“I still want to go.” I looked over to my left just in time to see Zac’s head pop up from the air mattress. “And I don’t just want to go looking for salties! I want to go looking for jellyfish too.”

“Boys, stop talking and go to sleep,” Dad said, and I looked over at the doorway. He stood there silhouetted by the light from the cabin’s main room. “We’ve got an early start tomorrow, remember? You can talk all you like in the car.”

“Aww, Dad!

“Don’t ‘aww, Dad’ me, Zachary. Torches off, now.”

“‘Night Dad,” Isaac and I chorused. I closed my book again and flicked my torch off, with Zac and Isaac switching their own torches off a few seconds later. It wasn’t long until I drifted off, the sound of waves breaking on the nearby beach sending me off to sleep.

The next morning, as it always was at the end of every Easter weekend, was just slightly more frantic than a typical school morning. And as promised, Mum woke me up before the sun had even started to peek over the horizon.

“Your dad’s made you some toast,” Mum said softly as I rubbed the sleep out of my eyes. “We’ll start packing the van once you’ve eaten. Okay?”

“Okay,” I mumbled. Through the dark, backlit by the light coming from the main room of the cabin, I could just see Mum give me a smile. She ruffled my hair a little before leaving the room.

It didn’t take me long to dig by torchlight through my duffle bag in search of something to wear. I dressed quickly, shoving my pyjamas deep into my duffle before zipping it closed, and headed out of the room, tying my hair back as I went.

“Good morning Taylor,” Dad said as I wandered into the main room. He gave me a smile and jerked a thumb at the dining table – as Mum had promised, waiting for me was a plate with two slices of buttered toast, with a glass of milk and a jar of peanut butter that had a butter knife sitting on top next to it. “Get that into you, and we’ll get started on packing the van.”

I didn’t need to be told twice. Almost as soon as Dad had finished speaking I was sitting down at the table and unscrewing the lid off the peanut butter. “Hey Dad?”

“Yeah mate?”

I spread a thick layer of peanut butter on one of the slices of toast and tore it in half. “You and Mum are okay with this, right? Us doing music?”

“Believe me Taylor, if your mum and I weren’t okay with it we’d have said something a long time ago,” Dad said. He sat down next to me with his own plate of toast. “As long as you keep up with your schoolwork, you can play your music as much as you like.”

“Even if we get signed?”

“Even then.” He studied me for a little while. “What’s brought this on?”

I shrugged. “I dunno. Thought maybe now that Isaac and I are both in high school it wouldn’t be a great idea for us to keep doing it.”

“Tay, all your mum and I ever wanted for the three of you was for you to be happy,” Dad said. “And it just so happens that music is what makes the three of you the happiest. We would never take that away from you.”

I smiled a little. “Thanks Dad.”

It didn’t take me long to demolish my breakfast. Almost as soon as I’d washed my plate and glass and put them back in their cupboard, I pulled my school hoodie on over my T-shirt and headed outside with my duffle bag and my backpack. The early morning cold hit me as I stepped out onto the cabin’s porch, biting at my hands, my ears and my nose, and I shivered a little before heading down the porch steps. Sitting in the driveway of the cabin was my parents’ white and dark green Volkswagen Kombi van, with the trailer that held Zac’s drums hitched to the back. The Kombi was almost as old as Isaac, Zac and I put together, and in the half-joking words of my Uncle Rhys was held together with duct tape, baling wire, and a whole lot of curses and prayers. Its rear hatch and side doors were open, and Dad was loading duffle bags into the back from a pile clustered near one of the rear wheels. He looked over at me just as I added my duffle bag to the pile. “All packed?” he asked.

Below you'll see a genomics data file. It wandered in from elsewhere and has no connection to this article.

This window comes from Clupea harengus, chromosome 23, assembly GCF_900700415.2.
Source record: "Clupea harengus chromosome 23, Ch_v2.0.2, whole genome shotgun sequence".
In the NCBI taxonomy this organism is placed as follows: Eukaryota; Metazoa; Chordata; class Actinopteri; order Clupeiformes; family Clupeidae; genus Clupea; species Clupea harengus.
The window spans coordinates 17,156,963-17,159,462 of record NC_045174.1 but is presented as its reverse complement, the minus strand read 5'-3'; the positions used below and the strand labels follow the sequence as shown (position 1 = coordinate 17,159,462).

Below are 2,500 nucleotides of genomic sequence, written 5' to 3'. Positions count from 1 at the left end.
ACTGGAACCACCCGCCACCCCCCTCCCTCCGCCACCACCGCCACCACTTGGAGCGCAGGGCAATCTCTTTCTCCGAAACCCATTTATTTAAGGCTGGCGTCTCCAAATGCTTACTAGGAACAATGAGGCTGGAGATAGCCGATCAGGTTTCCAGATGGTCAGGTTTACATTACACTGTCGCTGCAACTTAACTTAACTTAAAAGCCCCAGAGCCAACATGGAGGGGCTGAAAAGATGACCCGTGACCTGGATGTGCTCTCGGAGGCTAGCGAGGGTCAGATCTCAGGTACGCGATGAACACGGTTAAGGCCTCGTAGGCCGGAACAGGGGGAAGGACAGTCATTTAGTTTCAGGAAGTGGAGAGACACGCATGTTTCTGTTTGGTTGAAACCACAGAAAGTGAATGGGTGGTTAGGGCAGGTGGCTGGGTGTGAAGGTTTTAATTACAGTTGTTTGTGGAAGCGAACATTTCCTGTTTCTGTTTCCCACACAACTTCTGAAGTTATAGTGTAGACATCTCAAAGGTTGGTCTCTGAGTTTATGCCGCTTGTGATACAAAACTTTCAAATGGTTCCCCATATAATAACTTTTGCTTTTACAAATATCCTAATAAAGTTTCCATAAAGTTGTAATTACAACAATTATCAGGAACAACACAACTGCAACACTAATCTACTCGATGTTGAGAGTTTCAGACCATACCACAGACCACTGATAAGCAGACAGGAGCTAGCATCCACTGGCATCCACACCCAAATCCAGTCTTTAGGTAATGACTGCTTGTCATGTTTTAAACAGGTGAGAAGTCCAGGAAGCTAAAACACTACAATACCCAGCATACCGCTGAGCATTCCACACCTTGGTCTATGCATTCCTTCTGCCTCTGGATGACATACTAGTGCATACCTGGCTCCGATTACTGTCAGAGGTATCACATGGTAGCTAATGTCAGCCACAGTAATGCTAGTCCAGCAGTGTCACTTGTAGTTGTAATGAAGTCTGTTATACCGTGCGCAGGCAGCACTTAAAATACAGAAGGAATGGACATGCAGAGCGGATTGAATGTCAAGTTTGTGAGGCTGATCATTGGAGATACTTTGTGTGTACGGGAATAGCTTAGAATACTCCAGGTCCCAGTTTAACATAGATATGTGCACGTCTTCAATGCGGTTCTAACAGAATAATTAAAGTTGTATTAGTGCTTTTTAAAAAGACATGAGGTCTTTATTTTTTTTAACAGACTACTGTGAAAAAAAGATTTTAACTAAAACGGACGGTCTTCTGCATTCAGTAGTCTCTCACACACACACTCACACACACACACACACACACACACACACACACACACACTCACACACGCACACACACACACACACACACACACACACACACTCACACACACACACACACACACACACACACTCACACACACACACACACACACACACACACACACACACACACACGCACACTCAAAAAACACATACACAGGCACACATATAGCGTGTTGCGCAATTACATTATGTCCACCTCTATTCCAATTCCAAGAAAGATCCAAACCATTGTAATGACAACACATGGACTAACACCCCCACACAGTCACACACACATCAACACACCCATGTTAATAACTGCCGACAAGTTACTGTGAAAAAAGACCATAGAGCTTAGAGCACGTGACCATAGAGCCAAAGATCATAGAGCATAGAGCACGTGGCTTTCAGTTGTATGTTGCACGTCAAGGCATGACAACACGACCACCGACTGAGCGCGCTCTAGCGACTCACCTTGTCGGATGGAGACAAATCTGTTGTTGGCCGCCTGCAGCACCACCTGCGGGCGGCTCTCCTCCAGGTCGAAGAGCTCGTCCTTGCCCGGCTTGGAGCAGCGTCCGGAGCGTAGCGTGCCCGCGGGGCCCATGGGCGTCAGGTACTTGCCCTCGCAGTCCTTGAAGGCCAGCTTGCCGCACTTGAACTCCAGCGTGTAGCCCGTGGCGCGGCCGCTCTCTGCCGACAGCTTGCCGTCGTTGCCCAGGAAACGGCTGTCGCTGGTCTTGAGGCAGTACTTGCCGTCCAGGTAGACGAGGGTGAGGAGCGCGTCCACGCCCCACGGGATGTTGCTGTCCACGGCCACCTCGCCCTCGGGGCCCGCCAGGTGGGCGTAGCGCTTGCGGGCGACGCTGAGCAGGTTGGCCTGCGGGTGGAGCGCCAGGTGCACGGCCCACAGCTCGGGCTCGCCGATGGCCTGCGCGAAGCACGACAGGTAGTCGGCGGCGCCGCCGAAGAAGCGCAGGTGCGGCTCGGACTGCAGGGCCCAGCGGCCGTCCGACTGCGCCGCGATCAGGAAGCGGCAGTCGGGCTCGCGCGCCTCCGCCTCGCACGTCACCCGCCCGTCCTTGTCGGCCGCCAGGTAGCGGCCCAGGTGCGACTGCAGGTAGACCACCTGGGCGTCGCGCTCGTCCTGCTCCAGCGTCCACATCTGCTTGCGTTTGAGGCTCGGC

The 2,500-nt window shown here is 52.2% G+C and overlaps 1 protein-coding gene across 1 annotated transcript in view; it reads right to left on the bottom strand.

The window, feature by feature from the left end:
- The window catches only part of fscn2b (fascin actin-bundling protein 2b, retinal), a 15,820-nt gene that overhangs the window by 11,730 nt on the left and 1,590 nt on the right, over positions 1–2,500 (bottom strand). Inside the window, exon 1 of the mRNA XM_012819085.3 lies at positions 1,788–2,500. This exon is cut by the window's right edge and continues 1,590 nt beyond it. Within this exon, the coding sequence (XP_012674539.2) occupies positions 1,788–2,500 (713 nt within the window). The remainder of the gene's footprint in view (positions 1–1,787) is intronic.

“Yep,” I replied. “D’you want me to go see if they’re up yet?”

“Your mum’s probably doing that right now,” Dad said as he bent down to the pile and picked up my duffle bag. “You can go and grab their gear for me, though.”

“Yeah, all right.”

Dad gave me a smile, and I managed to duck out of the way before he could undo my ponytail and ruffle my hair. “Go on, off you go.”

It didn’t take much longer for the van to be packed, with the last bits and pieces being Joshua’s stroller and the backpacks belonging to Isaac, Zac and I. Soon enough the cabin was being locked up – with Mum’s reminder that if we’d left anything behind it was lost forever ringing in all of our ears – the engine of the Kombi was roaring to life, and we were on the road once again. The sun had risen above the horizon while Dad and I had been packing the Kombi, painting the early morning sky shades of pink and orange, and I found myself wishing I had film for my camera. I settled instead of watching the sky out of the window of the van, committing the scene to memory for later. It wasn’t long until I drifted off, the rhythm of the wheels on the road and the rumble of the engine sending me back off to sleep.

Our first stop after leaving Byron Bay, as it always was, was Grafton, a couple of hours’ drive down the Pacific Highway. After a quick stop at a bakery in South Grafton, Dad had driven the van up to Jacaranda Park so that we could all stretch our legs and work off the energy that came from spending a full two hours cooped up in the Kombi without a break.

At least, that was the plan in theory.

“We’re not covering bloody Silverchair in Darwin,” Isaac said almost as soon as Mum and Dad had taken Joshua over to the playground, leaving the three of us to our own devices. The current topic of discussion was the set that we would be playing in Darwin the next month. At some point between Ballina and the turn-off to Evans Head we’d decided that we definitely wanted to make the trek up north. Right now we were sitting at a picnic table not far from the Kombi, with our notebooks, my Walkman and Isaac’s Discman set up within reach.